In some embodiments, the interim sets of characters 1712, 1714, and 1716 are generated based on a holistic method or a segmentation-based method, as mentioned above. Under the holistic method, for example, a plurality of words such as “1234,” “5678,” “9876,” and “5432” in the text block 1706 are recognized on a word basis and combined to form the interim set of characters 1712. Alternatively, in the segmentation-based method, each interim sets of characters 1712, 1714, or 1716 is generated by segmenting the characters in the text block 1706, 1708, or 1710, respectively, to individual characters (e.g., 1, 2, 3, etc.) and recognizing each character individually.

The plurality of interim sets of characters 1712, 1714, and 1716 are then used to infer the final set of characters 1718 for the text block 304 in the temporal filter 670. The temporal filter 670 receives the interim sets of characters 1712, 1714, and 1716 from the OCR engine 660 and a confidence level of each of the interim sets of characters 1712, 1714, and 1716. The final set of characters 1718 for the text block 304 is then inferred on a character basis or a word basis based on the interim sets of characters 1712, 1714, and 1716. In the character-based method, for example, a first character (e.g., digit) of the final set of characters 1718 may be inferred based on the first characters “1,” “4,” and “1” in the interim sets of characters 1712, 1714, and 1716, respectively. Other characters in the final set of characters 1718 may be determined in a similar manner based on the characters in the corresponding positions in the interim sets of characters 1712, 1714, and 1716. In the word-based method, a first word of the final set of characters 1718 for the text block 304 is inferred based on the first words “1234,” “4234,” “1234” in the interim sets of characters 1712, 1714, and 1716. In a similar manner, other words in the final set of characters 1718 are inferred from words in the corresponding positions in the interim sets of characters 1712, 1714, and 1716. In some embodiments, the final set of characters 1718 may be inferred based on the number of occurrences of characters or words in the interim sets of characters 1712, 1714, and 1716 and/or confidence levels of interim sets of characters 1712, 1714, and 1716, as will be described in more detail below. Although three interim sets of characters 1712, 1714, and 1716 are illustrated to infer the final set of characters 1718, more or less than three interim sets of characters may be used to determine a set of characters in a text block in an object.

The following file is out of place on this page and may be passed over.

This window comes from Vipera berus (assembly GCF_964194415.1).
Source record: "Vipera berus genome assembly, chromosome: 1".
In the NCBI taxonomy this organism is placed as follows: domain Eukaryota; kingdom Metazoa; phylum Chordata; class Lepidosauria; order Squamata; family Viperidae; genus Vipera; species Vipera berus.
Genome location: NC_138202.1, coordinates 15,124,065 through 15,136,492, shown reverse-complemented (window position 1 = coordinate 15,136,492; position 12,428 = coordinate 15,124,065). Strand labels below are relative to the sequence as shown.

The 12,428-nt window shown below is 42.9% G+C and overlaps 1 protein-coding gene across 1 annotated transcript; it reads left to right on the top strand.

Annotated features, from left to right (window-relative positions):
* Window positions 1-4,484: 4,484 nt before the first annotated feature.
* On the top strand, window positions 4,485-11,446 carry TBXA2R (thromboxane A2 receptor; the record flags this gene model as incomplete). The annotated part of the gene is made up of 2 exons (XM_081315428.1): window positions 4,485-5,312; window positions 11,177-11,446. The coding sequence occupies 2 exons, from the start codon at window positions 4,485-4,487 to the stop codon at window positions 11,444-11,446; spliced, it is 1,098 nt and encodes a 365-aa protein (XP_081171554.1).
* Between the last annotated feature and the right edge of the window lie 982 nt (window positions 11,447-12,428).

FIG. 18 illustrates a plurality of interim sets of characters 1810, 1820, 1830, 1840, 1850, 1860, and 1870 for use in inferring characters in the final set of characters for the text block 304 in the credit card 300 on a character-by-character basis according to one embodiment of the present disclosure. As shown, the characters in the interim sets 1810 to 1870 are grouped into a plurality of groups 1800, 1802, 1804, and 1806 according to their positions in the text block 304. For example, the group 1800 consists of first characters in the interim sets of characters 1810 to 1870. Similarly, the groups 1802, 1804, and 1806 include the second, third, and fourth characters in the interim sets 1810 to 1870, respectively.

Based on the grouping of characters in the same positions, a character for a text block in an object is inferred from the number of occurrences of characters in each position in interim sets of characters in the text blocks of a plurality of images of the object. In the first character group 1800, for example, the text inference unit 1630 infers that the first character for the text block 304 is “1,” since the occurrence of “1” is greater than that of any other characters in the first character position in the interim characters 1810 to 1870.